This story really drives home the importance of considering others’ points of view but it amazes me how difficult this can be for children and adults alike. Johnston talks in detail about the importance of helping students develop social imagination so that they are able to consider others’ thoughts, feelings, and ideas. This can be done by opening students’ minds to a variety of different books, while engaging them in conversations like the ones previously addressed in this book. Students talking and listening to each other, while considering not only each others’ thoughts and opinions but also those of the characters in the book, help them to develop their own social imagination. “The more children recognize that others routinely have different perspectives – not just physical perspectives, but emotional, motivational, and cultural perspectives – the more developed they become socially and morally as well as intellectually” (pg. 73).

My husband recently had a conversation with a close friend about homeschooling. While I admit that perhaps homeschooling is the best option for a select group of students and/or parents, I cannot help but think that within it, something is missing. “The value of diversity in our classrooms, along with conversations that maximize the value of that diversity for intellectual, social, and moral development, can’t be overstated” (pg. 85). Herein lies the beauty in our public schools. In order for students to develop the authentic ability to “walk in someone else’s shoes” and display empathy for those unlike themselves requires getting to know people who are different and taking time to engage in conversations about topics that may spark disagreement. This is my job as their teacher: to create an environment where it is okay to disagree and where listening is just as important, if not more, than talking.

I think that if classrooms (including my own) embraced these conversations more rather than rushing though them to get to the next standard, we would be creating true change in the world in a way that people could solve more problems by listening and brainstorming solutions rather than settling on the fact that we will never all agree. I have totally caught myself when conflict arises thinking, “Ok let’s settle this quickly so that we can get back to more important things like learning”, all the while forgetting that students often learn more from the ability to solve conflicts that anything I may have planned for the day. From here on, I hope to look for opportunities to use these seemingly “time wasters” into intentional sparks for increasing students’ social and moral development. Academics matter, certainly. But empathy matters more.

Raising the Bar

Chapter 4 of Opening Minds was all about feedback. We, as teachers, give kids feedback daily, hourly, even minute-by-minute. But I wonder how often students feel like the person in this cartoon. “Good job on what?”, “Challenge yourself as a writer how?”, “I’m proud of you – why?” – these are just a few of the questions that I can imagine popping into students heads when their teacher uses one of a million types of generic feedback. Johnston talks about the importance of giving feedback that “focus[es] attention on specific features of the performances” (pg. 36). This is the responsibility not only of teachers but of students as well. I often feel frustrated as a teacher when I cannot get to everyone to provide constructive feedback right at the moment when would help most. Johnston promotes an intentional solution in reminding us that “much of the feedback children experience comes from their peers. We have to remember that we are not just giving students feedback; we are also teaching them to provide it” (pg. 36). This is HUGE! Learning how to give constructive feedback and in turn teaching our students to do the same can have lasting impacts on our classroom. I am excited to “raise the bar” by adopting a new mindset geared toward using intentional specific feedback without praise and helping my students learn to do the same.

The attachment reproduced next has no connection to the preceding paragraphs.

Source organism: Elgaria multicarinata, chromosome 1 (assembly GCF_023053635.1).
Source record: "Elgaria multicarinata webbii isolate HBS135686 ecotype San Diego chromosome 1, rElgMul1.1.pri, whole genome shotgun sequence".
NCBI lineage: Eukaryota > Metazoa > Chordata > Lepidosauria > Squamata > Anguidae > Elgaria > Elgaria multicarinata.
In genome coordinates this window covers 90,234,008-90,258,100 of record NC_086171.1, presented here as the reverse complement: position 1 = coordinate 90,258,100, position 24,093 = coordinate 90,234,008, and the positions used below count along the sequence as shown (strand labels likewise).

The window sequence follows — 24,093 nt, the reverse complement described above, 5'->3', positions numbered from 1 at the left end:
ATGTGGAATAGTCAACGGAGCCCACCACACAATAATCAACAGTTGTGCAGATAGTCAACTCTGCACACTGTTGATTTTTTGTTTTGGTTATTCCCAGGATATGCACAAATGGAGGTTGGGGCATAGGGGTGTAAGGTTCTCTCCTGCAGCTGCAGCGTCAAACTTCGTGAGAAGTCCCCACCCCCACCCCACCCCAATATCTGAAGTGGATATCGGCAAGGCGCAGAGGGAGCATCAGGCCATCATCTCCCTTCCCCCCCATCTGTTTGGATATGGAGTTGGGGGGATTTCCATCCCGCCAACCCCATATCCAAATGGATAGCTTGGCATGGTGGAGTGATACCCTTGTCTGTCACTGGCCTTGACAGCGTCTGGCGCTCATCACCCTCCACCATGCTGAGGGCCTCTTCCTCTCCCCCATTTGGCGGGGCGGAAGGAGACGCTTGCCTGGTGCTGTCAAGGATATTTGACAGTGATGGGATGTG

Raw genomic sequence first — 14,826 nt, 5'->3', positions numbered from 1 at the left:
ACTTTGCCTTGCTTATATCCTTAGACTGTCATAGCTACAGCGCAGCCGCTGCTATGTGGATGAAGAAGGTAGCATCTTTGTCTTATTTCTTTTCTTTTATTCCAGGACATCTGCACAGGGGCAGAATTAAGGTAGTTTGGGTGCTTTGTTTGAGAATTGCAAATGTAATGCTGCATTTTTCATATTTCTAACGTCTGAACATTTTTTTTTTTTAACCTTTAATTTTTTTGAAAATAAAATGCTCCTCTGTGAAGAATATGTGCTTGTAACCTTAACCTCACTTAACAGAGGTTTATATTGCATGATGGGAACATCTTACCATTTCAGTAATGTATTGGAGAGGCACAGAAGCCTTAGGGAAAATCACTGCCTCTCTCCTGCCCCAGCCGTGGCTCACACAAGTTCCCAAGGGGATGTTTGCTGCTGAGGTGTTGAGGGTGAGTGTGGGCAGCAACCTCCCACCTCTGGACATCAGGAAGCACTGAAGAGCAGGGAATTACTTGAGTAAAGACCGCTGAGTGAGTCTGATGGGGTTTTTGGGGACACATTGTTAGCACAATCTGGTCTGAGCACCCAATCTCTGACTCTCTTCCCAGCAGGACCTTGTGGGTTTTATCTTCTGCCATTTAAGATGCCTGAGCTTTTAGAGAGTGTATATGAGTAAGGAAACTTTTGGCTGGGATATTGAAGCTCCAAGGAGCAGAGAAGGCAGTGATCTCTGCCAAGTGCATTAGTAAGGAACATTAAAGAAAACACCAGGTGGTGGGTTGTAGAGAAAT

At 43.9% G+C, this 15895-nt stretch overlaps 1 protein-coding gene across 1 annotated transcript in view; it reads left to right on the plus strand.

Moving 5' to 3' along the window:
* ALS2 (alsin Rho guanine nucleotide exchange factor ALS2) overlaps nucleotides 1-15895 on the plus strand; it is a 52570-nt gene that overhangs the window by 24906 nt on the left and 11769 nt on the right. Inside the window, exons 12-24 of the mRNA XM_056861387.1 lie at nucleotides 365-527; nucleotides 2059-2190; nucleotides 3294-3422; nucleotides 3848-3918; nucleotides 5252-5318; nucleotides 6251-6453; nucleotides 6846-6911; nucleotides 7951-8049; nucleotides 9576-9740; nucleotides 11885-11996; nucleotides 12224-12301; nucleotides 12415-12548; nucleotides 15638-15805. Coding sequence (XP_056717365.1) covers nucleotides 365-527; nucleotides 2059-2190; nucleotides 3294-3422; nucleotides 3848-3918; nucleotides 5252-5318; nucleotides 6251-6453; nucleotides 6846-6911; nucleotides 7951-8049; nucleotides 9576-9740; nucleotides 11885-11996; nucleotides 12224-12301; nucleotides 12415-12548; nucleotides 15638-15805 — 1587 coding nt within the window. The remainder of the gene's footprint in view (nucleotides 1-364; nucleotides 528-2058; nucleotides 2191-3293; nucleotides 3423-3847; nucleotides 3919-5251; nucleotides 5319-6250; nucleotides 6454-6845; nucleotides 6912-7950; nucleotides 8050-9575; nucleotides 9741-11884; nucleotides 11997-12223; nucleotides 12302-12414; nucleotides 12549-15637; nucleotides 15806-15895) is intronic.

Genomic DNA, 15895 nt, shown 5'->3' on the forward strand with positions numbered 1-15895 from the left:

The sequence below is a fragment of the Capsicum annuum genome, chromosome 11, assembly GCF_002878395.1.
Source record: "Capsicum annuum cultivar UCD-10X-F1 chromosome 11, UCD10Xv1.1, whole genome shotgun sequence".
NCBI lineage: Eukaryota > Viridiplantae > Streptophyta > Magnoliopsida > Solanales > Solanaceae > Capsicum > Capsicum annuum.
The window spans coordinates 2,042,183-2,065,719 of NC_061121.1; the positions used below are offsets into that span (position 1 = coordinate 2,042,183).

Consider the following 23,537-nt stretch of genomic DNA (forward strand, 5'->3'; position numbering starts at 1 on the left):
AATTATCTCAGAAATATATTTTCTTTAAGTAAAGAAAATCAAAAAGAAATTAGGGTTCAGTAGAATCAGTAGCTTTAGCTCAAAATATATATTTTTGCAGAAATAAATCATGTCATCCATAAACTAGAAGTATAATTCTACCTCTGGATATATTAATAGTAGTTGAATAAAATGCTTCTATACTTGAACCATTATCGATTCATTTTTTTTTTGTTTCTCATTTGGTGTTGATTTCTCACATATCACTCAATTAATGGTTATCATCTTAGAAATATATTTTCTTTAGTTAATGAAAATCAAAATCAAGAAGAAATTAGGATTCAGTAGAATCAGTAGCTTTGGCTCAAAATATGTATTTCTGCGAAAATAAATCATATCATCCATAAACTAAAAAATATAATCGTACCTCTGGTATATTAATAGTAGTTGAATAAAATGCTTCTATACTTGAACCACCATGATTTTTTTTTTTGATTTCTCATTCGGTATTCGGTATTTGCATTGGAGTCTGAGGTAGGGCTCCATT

Chapter 5

What is the same about all three of these photos? They are all taking place in a classroom. They all involve people talking. But I think most important is that all are taking place without the presence of a teacher. These images represent the essence of a dialogic classroom – “one in which there are lots of open questions and extended exchanges among students [… they are] classrooms in which there are multiple interpretations and perspectives – classrooms in which facts are considered in different contexts and in which people challenge each other’s views and conclusions” (pg. 52).

One of the parts I gained most from in this chapter was Johnston’s focus on the students, rather than the teacher, playing the key roles in and facilitating the conversation. He provides some helpful steps that a teacher can take to make this happen (pg. 55):

1. Ask open questions.

2. Give enough wait time for students to respond.

3. Do not judge children’s ideas.

4. Don’t specify who will be allowed to respond.

5. In each response, show that you take their ideas seriously and are listening to them.

6. When you want an idea to be considered, use tentativeness markers (“I’m wondering if…” “Could he…”) to show a degree of uncertainty and reduce positional authority.

These practices, along with teaching students to manage turn taking without a teacher’s direction are some goals that I want to work through in the last quarter of the year with my students. I think that by starting early – with my students only being in 1st grade – students will hopefully learn the marks of a dialogic classroom so that they can go on to express their ideas clearly and know that it’s okay to disagree. It’s time to raise the bar on our classroom dialogue.